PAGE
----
A: The best way to prepare for marriage is to begin now, in your dating relationship, to be the best-future spouse you can be and to learn how to work together on the inevitable conflicts that will arise. How do you treat each other now? How do you deal with differences of opinion? How do you handle each other’s ups and downs?


A wedding lasts for only a few hours; marriage is for the rest of your life. As you look past what you hope will be a beautiful wedding day, are you looking into spending the rest of your life with this person? If not, then you may need to spend some time doing serious thinking about this potential spouse. Do you have some doubts or reservations? If so, what are these? How important are they to you? Talk to someone who can give you an objective opinion. If your potential spouse has addiction or anger issues, obviously these are going to come into play across the years of your marriage. Are you thinking you’ll be able to change this person once you get married? Better think again—it’s not going to happen. Can you see this person becoming an irritant in years to come? Are you barreling toward a wedding without real thought about how the marriage is going to work out? If so, then you need to put on the brakes and slow down.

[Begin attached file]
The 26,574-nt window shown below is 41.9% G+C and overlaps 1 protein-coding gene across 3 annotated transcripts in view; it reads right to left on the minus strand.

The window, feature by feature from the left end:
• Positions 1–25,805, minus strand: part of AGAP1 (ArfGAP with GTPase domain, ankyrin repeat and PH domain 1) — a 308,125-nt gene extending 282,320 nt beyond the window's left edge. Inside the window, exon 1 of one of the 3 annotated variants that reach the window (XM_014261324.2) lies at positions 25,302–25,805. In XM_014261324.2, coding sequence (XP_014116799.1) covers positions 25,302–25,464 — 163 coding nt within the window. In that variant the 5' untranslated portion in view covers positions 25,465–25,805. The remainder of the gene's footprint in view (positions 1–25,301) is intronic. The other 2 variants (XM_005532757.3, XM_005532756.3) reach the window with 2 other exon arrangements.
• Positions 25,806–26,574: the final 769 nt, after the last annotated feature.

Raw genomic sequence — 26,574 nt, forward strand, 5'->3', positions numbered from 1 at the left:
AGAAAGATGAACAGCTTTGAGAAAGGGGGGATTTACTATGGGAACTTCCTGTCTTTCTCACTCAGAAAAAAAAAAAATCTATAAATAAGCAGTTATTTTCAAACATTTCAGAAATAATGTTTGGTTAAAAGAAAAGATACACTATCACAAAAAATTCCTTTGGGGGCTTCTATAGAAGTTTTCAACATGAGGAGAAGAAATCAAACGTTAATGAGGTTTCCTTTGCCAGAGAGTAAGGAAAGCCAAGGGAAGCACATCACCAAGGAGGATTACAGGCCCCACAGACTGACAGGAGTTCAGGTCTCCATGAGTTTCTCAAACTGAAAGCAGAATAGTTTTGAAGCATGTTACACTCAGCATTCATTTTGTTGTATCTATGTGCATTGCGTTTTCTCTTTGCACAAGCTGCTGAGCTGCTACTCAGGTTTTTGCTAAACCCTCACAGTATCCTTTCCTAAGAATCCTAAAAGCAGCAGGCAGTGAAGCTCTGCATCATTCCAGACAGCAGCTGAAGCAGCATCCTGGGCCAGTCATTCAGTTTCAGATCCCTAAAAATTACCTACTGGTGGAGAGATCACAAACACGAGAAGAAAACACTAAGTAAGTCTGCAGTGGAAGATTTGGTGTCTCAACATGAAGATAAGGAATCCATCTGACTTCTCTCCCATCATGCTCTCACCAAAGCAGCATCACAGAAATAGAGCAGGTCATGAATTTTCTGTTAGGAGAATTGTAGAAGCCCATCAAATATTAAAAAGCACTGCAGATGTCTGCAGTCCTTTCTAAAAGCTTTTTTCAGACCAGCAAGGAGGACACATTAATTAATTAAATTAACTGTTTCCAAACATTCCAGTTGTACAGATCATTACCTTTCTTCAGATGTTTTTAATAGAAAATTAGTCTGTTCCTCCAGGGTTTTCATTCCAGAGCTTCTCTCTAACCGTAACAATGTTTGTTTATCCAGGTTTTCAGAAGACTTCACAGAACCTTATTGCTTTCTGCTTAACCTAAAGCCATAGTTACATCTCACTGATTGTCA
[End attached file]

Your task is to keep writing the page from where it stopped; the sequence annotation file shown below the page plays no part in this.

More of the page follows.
There are 10 issues you should watch for - and resolve - before you walk down the aisle.

1. A critical spirit. Admit your frustrations. Affirm each other, listen, and encourage. Be teachable. Say you’re sorry.

2. Lack of skill in resolving conflict. Too often, people in conflict refuse to move toward each other in humility. Choose to forgive, accept responsibility for your mistakes, and ask for forgiveness.

3. Not dealing with fatigue and burnout. Learn to say no; learn how to encourage each other to say no. Decide what is really important, choose your priorities, and live for them. Remember your limits.